So there's been so much of this conversation before we go into takeaways. I want to just hear from you, Ian, like some of the trends that you're seeing, because I think it's fascinating. The one that you pointed out of less people prioritizing sex. And I have some theories of why I think that might be the case, considering a lot of us have really been in this hookup culture and now you kind of want this partner that we all have this laundry list of things we want. So it's a lot of stuff you said too. I'm curious what other trends you've seen. Yeah, I will definitely give you trends, but if you have insight into why a specially men in their 30s are who are sexual, are de prioritizing sex when picking a partner, like really de prioritizing it. Yeah, I'm all yours. I mean, I have a theory. I feel like I just feel like people think it's so difficult to find a partner. This day and age, men too. I think men have educated themselves a lot. Like we actually were shocked that 40% of our audience is men. And we thought initially when we started this podcast, it would be a 100% women. And I think men have gone like beyond of what is it holistically that I want in a partner. We all say like, you know, with age, beauty is going to die out. And we all get old and ugly anyways. There is this core of the internal, which I think is very important. I do agree on that, but I think that the sex needs to be there or you're just Friends at the end of the day. That's the difference. But I think maybe people have over corrected so much and because we tell people are always here. I can't get it all. They're like, this is what I'll drop when I have to drop something. So it relates to getting it all, right? Which must be a getting it all must be different than my generation getting it all. It must be like, I mean, there's all these things are much more like what like checklist. People want an equal partner now. There's all these things they feel like. They have to find. I think it's also the me too movement. I think has created a very confusing environment as much as this made a lot of progress for women. I do think a lot of men feel like, well, am I being a predator, if I initiate, or think I'm prioritizing sex? Does that make me a bad person? And even you said Ian, sometimes the way we talk during sex can be very degrading or it can be very nasty. So I think there's just a lot of obstacles in the way for people wanting to enjoy sex because there's just a very confusing environment. Yeah, there's a lot of shame and saying that that's a quality that you're looking for in a partner. When we talk to people, people very rarely say sex actually. I think they'll say attraction, but they'll never say sex flat out because they're almost like I shouldn't say this. Right, so there's a shame around acting on sex, right? Yeah, I think changing gender roles is really what it comes down to. It's like equalizing and then also fall out of me too. Yes. Right. Well, that's interesting the whole me too thing and everything because maybe that plays into the second trend. And I think we did a show about this maybe recently on erectile dysfunction, actually called erectile unpredictability or erectile variability because dysfunction makes it sound sort of like a disease or something. But I am seeing so many men in their 30s with a reptile unpredictability. Like massive amounts. Of so I think that that is a real trend. Men who can't get it up or can't gain and maintain erections during sex and I'm sure we have a lot of theories about that. I think in the end a lot of people blame porn in some way or men come in themselves blaming porn. That's what I was just thinking. I was like, maybe that's a factor of it all. Yeah. Well, and what would be the factor of porn in their mind? What would it be about pouring that would make it? Maybe tying it to the first one more. Well, I could say it actually tying to both. The first one why it's less important in general is because you do have this other outlet. Get off on and then for the second one, maybe it's unrealistic expectations of what sex is with an actual partner. So you have that performance anxiety. Right, because you feel like you have to perform like a porn star or something. Like that. Absolutely. Yeah, I think that that's totally true. And legitimate the other thing, I think, is just, look, you asked me how I got my start, right? In this field, and I think the first thing I described was that sex is complicated. Sex is complex, sex involved, connecting with another person and pleasing another person, right? Watching porn is easy, right? There's nobody looking over my shoulder. There's nobody who cares about my performance. So it's just easy, right? So some of it is just like not being able to fathom the complexity of real sexual connection and needing to learn how to do that.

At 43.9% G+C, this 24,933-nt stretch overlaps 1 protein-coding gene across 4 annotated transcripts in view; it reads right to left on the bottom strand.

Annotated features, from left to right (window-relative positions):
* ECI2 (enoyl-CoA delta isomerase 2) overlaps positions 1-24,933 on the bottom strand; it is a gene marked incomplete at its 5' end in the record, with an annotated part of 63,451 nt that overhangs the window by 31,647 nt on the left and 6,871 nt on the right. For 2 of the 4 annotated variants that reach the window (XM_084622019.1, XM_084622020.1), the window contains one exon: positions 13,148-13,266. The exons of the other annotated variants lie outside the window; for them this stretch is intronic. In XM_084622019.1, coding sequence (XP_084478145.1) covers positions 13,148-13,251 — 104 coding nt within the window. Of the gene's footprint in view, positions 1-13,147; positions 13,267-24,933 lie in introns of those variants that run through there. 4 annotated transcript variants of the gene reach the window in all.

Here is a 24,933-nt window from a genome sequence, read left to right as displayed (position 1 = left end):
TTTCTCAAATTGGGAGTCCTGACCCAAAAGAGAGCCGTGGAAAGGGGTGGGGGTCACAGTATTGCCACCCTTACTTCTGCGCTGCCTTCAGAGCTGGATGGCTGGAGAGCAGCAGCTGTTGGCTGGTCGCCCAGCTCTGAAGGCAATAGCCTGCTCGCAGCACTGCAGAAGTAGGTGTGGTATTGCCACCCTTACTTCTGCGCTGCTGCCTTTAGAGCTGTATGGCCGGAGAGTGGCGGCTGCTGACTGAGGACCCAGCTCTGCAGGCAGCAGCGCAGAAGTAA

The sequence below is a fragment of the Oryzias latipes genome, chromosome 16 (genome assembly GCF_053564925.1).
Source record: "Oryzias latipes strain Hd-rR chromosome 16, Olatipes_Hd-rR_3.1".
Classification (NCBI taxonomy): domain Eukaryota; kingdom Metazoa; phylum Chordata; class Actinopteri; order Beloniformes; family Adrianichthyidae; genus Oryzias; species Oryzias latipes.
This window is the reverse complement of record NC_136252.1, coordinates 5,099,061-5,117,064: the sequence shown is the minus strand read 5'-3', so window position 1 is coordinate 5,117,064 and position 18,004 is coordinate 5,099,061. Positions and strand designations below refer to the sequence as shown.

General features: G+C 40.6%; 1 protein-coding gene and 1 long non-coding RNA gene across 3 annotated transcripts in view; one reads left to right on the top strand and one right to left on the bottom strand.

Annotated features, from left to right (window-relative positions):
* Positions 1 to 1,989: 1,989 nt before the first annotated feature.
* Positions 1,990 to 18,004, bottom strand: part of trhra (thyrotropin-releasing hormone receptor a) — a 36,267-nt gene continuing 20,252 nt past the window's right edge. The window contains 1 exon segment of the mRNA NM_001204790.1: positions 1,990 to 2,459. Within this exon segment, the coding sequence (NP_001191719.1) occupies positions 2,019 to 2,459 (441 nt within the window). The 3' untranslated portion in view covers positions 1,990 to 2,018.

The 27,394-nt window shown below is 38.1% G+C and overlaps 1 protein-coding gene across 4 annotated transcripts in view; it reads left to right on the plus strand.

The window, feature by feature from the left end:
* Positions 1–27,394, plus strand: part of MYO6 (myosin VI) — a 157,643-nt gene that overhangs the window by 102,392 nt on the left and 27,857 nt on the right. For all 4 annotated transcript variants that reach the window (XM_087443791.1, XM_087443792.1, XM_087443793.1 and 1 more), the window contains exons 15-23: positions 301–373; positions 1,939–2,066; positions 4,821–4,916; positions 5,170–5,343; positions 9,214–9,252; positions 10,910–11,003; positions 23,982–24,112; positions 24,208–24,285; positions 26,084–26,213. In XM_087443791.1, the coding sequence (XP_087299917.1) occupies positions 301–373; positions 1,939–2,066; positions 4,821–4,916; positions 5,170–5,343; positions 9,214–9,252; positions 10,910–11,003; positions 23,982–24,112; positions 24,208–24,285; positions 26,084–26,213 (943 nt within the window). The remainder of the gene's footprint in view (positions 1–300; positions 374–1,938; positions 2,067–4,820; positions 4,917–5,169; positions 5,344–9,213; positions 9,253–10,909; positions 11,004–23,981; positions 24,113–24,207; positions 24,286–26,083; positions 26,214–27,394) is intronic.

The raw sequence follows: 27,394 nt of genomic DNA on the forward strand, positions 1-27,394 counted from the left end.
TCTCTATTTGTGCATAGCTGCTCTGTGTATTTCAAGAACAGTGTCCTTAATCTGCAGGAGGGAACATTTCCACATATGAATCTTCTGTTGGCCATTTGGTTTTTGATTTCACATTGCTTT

01:10:06 - 01:15:09